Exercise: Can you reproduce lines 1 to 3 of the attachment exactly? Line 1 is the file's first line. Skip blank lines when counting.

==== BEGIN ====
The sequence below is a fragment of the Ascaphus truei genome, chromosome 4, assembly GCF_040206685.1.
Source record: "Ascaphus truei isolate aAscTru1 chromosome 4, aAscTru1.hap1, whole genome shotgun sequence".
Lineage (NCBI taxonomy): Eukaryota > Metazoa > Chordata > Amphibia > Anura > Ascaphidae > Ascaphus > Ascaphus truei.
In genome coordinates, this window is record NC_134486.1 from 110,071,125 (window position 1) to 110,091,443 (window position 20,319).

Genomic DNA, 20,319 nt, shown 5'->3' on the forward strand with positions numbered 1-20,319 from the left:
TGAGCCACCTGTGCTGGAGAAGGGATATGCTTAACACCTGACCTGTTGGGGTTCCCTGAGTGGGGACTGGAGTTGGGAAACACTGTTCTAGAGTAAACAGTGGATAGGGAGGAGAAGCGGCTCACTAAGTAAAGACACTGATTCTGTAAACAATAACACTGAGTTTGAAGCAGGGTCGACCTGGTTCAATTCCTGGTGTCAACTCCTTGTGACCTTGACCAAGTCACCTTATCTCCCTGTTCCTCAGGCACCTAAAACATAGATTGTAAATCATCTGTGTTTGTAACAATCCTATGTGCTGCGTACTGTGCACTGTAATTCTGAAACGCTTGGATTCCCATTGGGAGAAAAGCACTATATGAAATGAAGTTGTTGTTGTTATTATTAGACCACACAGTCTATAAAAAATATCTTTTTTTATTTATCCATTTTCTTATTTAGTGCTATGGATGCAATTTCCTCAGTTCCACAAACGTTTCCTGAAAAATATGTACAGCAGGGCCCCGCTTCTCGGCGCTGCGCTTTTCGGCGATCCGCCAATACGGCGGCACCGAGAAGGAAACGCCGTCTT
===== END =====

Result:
The sequence below is a fragment of the Ascaphus truei genome, chromosome 4, assembly GCF_040206685.1.
Source record: "Ascaphus truei isolate aAscTru1 chromosome 4, aAscTru1.hap1, whole genome shotgun sequence".
Lineage (NCBI taxonomy): Eukaryota > Metazoa > Chordata > Amphibia > Anura > Ascaphidae > Ascaphus > Ascaphus truei.